“Doing ‘the right thing’ is going to come with a financial hit. But by doing so, you may benefit from long term favouritism from your customers and stakeholders,” Brad says.

Training and exercising are key

New Zealand Resilience Consultant, Cameron Smith is collaborating with our Principal Consultant Michael Wells on a new scenario exercise in Sydney.

Solely reliant on China for their stock, one of our clients realises the very real risk this business relationship currently holds.

In one of our recent scenario exercises, this particular client wanted to practice an escalating Russian situation alongside a hypothetical Chinese invasion of Taiwan, says Cameron.

Credit: Nikkei Asia. Tsai Ing-wen and Xi Jinping.

 

After practising and reviewing the exercise, what was clear – once again – was the reputational impact far outweighed the financial. The impact of losing all stock access by pulling out of China would be immediate, but mendable. Whereas the reputational impact of the business maintaining Chinese relations was seen as a long-term impact. 

As we are seeing in Ukraine however, there are some nations that have no option but to withdraw operations in Russia. Government mandates can mean a blanket ban on organisational trade between another territory, potentially narrowing your issues down to significant loss of supply chain.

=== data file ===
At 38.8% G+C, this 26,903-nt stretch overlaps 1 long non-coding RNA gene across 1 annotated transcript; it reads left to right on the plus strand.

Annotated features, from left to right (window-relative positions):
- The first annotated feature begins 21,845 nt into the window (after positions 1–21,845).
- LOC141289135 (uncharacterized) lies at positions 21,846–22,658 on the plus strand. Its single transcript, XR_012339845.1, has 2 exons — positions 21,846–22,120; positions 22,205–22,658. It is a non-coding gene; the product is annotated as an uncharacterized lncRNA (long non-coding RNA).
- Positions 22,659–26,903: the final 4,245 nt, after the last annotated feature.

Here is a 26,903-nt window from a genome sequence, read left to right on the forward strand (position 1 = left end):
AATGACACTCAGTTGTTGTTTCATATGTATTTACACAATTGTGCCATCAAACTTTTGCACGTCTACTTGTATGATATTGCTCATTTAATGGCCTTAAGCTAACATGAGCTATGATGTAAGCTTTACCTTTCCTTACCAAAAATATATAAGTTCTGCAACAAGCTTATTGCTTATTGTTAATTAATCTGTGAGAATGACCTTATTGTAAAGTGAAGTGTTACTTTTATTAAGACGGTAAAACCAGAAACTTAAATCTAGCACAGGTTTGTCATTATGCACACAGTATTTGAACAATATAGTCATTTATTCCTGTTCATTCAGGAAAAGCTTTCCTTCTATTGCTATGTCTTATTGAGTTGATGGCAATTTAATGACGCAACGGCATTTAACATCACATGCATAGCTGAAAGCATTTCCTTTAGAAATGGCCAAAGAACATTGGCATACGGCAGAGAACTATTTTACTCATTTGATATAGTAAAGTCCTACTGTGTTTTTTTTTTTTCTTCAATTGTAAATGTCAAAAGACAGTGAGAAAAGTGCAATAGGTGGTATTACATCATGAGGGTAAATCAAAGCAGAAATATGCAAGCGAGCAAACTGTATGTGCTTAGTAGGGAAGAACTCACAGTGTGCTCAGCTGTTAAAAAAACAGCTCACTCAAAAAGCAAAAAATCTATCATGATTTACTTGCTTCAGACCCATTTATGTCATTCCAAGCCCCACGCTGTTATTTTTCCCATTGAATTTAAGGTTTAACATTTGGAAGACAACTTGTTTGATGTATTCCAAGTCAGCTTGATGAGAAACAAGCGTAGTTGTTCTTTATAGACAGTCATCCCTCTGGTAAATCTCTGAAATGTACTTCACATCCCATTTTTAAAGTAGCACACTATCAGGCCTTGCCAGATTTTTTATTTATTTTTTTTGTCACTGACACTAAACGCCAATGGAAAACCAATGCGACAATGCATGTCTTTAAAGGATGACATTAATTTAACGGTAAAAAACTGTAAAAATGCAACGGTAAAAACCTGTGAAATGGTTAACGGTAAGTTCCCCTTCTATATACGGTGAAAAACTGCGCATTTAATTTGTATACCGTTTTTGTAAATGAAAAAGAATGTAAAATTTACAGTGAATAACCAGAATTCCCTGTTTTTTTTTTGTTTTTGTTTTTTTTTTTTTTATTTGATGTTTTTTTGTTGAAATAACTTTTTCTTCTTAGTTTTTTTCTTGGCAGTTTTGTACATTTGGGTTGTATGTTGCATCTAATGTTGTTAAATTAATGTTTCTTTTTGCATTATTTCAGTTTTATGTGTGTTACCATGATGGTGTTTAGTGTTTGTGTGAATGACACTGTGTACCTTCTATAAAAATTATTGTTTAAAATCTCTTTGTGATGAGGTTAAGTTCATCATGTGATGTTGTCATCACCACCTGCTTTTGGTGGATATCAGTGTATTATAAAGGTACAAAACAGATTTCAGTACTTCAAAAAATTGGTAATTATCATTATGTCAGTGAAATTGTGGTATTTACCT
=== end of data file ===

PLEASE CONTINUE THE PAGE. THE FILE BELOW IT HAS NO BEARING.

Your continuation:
Doing exercises now have major advantages:

  • You can formulate a response to the immediate situation.
  • Identify strategies to manage customer impacts from the disruption to services.
  • Develop a strategy to communicate to impacted stakeholders and media.
  • Formulate an on-going resumption strategy until business-as-usual can be restored.

New South Wales Principal Consultant Michael Wells says “one of the key threats on this year’s BCI Horizon Scan Report was regulatory changes. This month I am doing an exercise for one of our more mature clients who wanted to challenge themselves with regulatory and supply chain disruptions.”

What does the war in Ukraine mean to you?

This week, Michael Wells provided stern advice on what to do next.

Organisations should think about what this current crisis and geopolitical tension could mean to them at an organisational and operational level

He is right, whether you have ties with Russia or are at risk of losing supply chain or reputation, you do have a moral responsibility to how your organisation responds.

If you have not practised this, now is the time.